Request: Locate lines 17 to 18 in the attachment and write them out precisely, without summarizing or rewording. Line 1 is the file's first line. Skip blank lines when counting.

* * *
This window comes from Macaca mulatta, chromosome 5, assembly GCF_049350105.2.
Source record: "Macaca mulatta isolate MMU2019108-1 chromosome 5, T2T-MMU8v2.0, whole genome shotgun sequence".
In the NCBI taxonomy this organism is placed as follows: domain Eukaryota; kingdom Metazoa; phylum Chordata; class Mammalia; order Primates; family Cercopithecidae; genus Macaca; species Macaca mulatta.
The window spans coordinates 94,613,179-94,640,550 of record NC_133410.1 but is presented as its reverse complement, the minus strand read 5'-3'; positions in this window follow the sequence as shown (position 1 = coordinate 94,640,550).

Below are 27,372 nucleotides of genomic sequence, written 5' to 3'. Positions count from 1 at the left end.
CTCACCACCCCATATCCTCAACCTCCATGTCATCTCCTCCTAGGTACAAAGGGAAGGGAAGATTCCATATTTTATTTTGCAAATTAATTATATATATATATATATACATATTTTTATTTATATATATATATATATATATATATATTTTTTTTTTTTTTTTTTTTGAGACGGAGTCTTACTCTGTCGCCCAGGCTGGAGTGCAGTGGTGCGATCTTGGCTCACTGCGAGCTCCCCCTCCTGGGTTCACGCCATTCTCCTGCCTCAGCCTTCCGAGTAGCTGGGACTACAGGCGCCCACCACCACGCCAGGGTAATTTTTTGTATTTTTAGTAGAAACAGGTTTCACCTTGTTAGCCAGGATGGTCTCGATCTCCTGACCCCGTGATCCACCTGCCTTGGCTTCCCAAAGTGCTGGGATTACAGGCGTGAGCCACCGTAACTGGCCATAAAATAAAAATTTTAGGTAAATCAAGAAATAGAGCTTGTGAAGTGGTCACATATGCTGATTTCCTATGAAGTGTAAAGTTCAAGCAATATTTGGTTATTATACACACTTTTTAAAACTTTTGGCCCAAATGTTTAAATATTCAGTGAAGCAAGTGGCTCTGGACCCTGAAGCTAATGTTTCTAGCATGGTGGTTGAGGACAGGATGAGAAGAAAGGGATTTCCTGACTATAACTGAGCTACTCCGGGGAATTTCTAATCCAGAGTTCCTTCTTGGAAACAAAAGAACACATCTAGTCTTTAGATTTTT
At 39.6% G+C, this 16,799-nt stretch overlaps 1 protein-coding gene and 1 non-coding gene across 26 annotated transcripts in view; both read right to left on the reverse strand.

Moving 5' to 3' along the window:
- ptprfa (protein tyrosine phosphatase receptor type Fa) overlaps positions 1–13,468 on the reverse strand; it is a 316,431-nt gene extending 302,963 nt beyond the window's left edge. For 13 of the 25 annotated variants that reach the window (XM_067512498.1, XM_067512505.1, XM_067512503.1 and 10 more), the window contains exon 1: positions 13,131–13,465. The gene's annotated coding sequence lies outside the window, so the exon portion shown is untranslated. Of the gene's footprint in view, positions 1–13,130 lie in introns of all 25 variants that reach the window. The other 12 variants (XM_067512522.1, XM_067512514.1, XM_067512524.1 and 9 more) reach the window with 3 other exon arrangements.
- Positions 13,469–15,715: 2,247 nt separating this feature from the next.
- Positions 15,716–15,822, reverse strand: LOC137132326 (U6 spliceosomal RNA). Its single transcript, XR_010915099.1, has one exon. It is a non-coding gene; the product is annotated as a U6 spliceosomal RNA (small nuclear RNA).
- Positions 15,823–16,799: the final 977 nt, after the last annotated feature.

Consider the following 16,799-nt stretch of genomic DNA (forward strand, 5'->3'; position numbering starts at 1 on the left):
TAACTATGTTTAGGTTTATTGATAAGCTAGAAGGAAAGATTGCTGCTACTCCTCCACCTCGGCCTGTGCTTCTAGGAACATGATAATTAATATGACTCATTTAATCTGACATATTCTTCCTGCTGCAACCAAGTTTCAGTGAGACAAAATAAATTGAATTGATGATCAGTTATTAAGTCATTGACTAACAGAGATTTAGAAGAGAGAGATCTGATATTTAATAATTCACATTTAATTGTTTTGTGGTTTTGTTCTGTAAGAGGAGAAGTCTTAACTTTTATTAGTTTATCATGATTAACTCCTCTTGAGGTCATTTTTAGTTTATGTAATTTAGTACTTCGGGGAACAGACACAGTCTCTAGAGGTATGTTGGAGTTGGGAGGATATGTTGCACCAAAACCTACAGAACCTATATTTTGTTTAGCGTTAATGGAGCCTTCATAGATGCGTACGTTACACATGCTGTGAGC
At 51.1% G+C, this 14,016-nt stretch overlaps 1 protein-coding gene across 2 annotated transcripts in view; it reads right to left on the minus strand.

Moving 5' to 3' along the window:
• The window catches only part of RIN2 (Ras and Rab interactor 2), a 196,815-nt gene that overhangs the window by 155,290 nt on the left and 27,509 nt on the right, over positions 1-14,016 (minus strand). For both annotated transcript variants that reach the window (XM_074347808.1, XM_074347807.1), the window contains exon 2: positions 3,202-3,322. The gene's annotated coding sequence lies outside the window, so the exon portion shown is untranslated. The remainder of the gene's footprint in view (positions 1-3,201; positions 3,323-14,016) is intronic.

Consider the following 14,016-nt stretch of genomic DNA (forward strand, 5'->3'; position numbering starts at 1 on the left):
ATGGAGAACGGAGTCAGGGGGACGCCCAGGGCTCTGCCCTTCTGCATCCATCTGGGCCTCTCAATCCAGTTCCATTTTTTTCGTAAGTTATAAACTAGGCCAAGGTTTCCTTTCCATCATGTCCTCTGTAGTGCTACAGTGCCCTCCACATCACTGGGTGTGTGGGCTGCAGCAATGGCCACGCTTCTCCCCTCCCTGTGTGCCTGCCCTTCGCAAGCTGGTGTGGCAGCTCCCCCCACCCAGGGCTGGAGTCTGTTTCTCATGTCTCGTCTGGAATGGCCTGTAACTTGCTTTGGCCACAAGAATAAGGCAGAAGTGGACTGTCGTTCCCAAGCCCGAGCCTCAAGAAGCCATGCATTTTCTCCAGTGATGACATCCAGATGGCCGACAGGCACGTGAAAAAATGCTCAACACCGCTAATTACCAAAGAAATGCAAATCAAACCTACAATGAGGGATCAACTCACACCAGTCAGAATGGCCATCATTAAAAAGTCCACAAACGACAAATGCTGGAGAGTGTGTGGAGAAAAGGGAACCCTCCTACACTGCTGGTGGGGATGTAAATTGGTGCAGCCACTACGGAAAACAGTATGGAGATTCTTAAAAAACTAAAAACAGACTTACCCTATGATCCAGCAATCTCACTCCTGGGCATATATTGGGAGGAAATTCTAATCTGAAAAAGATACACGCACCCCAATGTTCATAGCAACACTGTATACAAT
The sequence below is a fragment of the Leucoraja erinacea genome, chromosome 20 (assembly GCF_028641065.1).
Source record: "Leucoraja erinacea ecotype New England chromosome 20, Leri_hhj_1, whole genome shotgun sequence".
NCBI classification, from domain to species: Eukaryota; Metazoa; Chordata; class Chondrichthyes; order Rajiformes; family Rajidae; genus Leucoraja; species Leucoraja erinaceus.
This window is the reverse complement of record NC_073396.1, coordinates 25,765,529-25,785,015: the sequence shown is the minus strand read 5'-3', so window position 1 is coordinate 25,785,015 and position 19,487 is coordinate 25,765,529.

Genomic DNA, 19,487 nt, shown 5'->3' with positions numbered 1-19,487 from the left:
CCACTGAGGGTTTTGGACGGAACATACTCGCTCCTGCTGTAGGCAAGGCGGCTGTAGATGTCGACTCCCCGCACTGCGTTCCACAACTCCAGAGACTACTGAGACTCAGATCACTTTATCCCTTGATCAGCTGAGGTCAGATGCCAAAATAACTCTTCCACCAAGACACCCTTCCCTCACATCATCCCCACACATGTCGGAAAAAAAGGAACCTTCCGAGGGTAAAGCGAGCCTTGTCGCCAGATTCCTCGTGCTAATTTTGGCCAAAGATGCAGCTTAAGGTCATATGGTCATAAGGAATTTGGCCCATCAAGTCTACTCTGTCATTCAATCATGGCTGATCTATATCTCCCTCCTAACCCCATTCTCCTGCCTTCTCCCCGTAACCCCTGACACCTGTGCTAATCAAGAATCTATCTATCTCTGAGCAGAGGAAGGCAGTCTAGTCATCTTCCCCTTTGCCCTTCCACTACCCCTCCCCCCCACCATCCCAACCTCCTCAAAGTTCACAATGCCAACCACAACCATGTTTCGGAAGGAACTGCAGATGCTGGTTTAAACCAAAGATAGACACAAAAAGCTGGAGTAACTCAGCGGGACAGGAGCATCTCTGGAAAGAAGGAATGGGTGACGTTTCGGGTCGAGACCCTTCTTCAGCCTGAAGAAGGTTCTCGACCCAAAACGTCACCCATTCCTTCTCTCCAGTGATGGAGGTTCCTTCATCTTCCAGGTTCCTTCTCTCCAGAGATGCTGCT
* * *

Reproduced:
• The window catches only part of RIN2 (Ras and Rab interactor 2), a 196,815-nt gene that overhangs the window by 155,290 nt on the left and 27,509 nt on the right, over positions 1-14,016 (minus strand). For both annotated transcript variants that reach the window (XM_074347808.1, XM_074347807.1), the window contains exon 2: positions 3,202-3,322. The gene's annotated coding sequence lies outside the window, so the exon portion shown is untranslated. The remainder of the gene's footprint in view (positions 1-3,201; positions 3,323-14,016) is intronic.

Consider the following 14,016-nt stretch of genomic DNA (forward strand, 5'->3'; position numbering starts at 1 on the left):